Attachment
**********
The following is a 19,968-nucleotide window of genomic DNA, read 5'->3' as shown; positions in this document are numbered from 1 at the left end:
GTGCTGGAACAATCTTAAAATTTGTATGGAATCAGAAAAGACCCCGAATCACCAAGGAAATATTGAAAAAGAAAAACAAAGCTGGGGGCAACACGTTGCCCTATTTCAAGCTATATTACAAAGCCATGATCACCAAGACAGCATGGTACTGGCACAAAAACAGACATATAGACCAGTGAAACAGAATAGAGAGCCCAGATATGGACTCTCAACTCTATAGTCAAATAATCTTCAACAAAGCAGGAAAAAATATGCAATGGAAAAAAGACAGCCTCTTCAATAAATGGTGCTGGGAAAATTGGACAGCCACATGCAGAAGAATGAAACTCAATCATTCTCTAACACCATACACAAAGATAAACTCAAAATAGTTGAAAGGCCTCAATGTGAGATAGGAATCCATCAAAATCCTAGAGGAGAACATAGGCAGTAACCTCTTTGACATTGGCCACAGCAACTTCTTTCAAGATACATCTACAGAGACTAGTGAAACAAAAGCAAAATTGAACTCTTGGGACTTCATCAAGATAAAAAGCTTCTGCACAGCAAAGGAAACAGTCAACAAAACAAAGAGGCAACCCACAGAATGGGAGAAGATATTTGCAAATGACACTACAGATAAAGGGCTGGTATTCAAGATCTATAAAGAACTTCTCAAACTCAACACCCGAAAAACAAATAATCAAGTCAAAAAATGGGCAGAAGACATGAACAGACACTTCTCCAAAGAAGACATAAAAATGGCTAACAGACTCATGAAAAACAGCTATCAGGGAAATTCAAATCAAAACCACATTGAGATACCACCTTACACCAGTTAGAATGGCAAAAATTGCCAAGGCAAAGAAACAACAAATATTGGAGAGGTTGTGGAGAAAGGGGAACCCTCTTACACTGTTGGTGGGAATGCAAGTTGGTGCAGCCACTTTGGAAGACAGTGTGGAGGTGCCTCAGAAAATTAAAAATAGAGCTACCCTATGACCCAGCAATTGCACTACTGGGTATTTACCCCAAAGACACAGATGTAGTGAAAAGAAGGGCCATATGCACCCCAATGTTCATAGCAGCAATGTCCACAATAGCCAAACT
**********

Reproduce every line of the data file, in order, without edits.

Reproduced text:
The following is a 19,968-nucleotide window of genomic DNA, read 5'->3' as shown; positions in this document are numbered from 1 at the left end:
GTGCTGGAACAATCTTAAAATTTGTATGGAATCAGAAAAGACCCCGAATCACCAAGGAAATATTGAAAAAGAAAAACAAAGCTGGGGGCAACACGTTGCCCTATTTCAAGCTATATTACAAAGCCATGATCACCAAGACAGCATGGTACTGGCACAAAAACAGACATATAGACCAGTGAAACAGAATAGAGAGCCCAGATATGGACTCTCAACTCTATAGTCAAATAATCTTCAACAAAGCAGGAAAAAATATGCAATGGAAAAAAGACAGCCTCTTCAATAAATGGTGCTGGGAAAATTGGACAGCCACATGCAGAAGAATGAAACTCAATCATTCTCTAACACCATACACAAAGATAAACTCAAAATAGTTGAAAGGCCTCAATGTGAGATAGGAATCCATCAAAATCCTAGAGGAGAACATAGGCAGTAACCTCTTTGACATTGGCCACAGCAACTTCTTTCAAGATACATCTACAGAGACTAGTGAAACAAAAGCAAAATTGAACTCTTGGGACTTCATCAAGATAAAAAGCTTCTGCACAGCAAAGGAAACAGTCAACAAAACAAAGAGGCAACCCACAGAATGGGAGAAGATATTTGCAAATGACACTACAGATAAAGGGCTGGTATTCAAGATCTATAAAGAACTTCTCAAACTCAACACCCGAAAAACAAATAATCAAGTCAAAAAATGGGCAGAAGACATGAACAGACACTTCTCCAAAGAAGACATAAAAATGGCTAACAGACTCATGAAAAACAGCTATCAGGGAAATTCAAATCAAAACCACATTGAGATACCACCTTACACCAGTTAGAATGGCAAAAATTGCCAAGGCAAAGAAACAACAAATATTGGAGAGGTTGTGGAGAAAGGGGAACCCTCTTACACTGTTGGTGGGAATGCAAGTTGGTGCAGCCACTTTGGAAGACAGTGTGGAGGTGCCTCAGAAAATTAAAAATAGAGCTACCCTATGACCCAGCAATTGCACTACTGGGTATTTACCCCAAAGACACAGATGTAGTGAAAAGAAGGGCCATATGCACCCCAATGTTCATAGCAGCAATGTCCACAATAGCCAAACT